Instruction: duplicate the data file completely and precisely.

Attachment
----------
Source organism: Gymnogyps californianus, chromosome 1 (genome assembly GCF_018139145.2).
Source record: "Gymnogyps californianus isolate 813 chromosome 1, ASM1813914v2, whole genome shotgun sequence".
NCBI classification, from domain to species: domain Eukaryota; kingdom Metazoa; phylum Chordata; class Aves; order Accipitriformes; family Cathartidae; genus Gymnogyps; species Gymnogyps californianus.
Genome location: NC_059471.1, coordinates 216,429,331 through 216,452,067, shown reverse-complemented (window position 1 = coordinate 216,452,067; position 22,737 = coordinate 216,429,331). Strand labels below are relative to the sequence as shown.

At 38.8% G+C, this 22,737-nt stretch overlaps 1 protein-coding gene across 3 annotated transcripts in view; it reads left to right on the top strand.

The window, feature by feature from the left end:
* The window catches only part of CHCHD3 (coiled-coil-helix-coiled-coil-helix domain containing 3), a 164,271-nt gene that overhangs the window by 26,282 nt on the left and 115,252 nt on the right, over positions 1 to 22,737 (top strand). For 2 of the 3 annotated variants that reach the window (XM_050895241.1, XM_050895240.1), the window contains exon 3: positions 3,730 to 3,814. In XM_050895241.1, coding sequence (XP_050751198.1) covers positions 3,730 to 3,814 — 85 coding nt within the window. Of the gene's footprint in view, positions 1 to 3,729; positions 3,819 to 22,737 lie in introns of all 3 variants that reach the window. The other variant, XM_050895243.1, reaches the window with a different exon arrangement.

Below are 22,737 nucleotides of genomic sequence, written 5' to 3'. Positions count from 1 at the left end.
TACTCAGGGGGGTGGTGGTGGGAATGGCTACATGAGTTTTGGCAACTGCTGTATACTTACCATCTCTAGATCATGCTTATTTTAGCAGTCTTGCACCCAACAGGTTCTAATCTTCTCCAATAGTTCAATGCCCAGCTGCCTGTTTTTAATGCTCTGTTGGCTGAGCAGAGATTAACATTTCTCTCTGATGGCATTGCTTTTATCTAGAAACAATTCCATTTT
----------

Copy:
Source organism: Gymnogyps californianus, chromosome 1 (genome assembly GCF_018139145.2).
Source record: "Gymnogyps californianus isolate 813 chromosome 1, ASM1813914v2, whole genome shotgun sequence".
NCBI classification, from domain to species: domain Eukaryota; kingdom Metazoa; phylum Chordata; class Aves; order Accipitriformes; family Cathartidae; genus Gymnogyps; species Gymnogyps californianus.
Genome location: NC_059471.1, coordinates 216,429,331 through 216,452,067, shown reverse-complemented (window position 1 = coordinate 216,452,067; position 22,737 = coordinate 216,429,331). Strand labels below are relative to the sequence as shown.

At 38.8% G+C, this 22,737-nt stretch overlaps 1 protein-coding gene across 3 annotated transcripts in view; it reads left to right on the top strand.

The window, feature by feature from the left end:
* The window catches only part of CHCHD3 (coiled-coil-helix-coiled-coil-helix domain containing 3), a 164,271-nt gene that overhangs the window by 26,282 nt on the left and 115,252 nt on the right, over positions 1 to 22,737 (top strand). For 2 of the 3 annotated variants that reach the window (XM_050895241.1, XM_050895240.1), the window contains exon 3: positions 3,730 to 3,814. In XM_050895241.1, coding sequence (XP_050751198.1) covers positions 3,730 to 3,814 — 85 coding nt within the window. Of the gene's footprint in view, positions 1 to 3,729; positions 3,819 to 22,737 lie in introns of all 3 variants that reach the window. The other variant, XM_050895243.1, reaches the window with a different exon arrangement.

Below are 22,737 nucleotides of genomic sequence, written 5' to 3'. Positions count from 1 at the left end.
TACTCAGGGGGGTGGTGGTGGGAATGGCTACATGAGTTTTGGCAACTGCTGTATACTTACCATCTCTAGATCATGCTTATTTTAGCAGTCTTGCACCCAACAGGTTCTAATCTTCTCCAATAGTTCAATGCCCAGCTGCCTGTTTTTAATGCTCTGTTGGCTGAGCAGAGATTAACATTTCTCTCTGATGGCATTGCTTTTATCTAGAAACAATTCCATTTT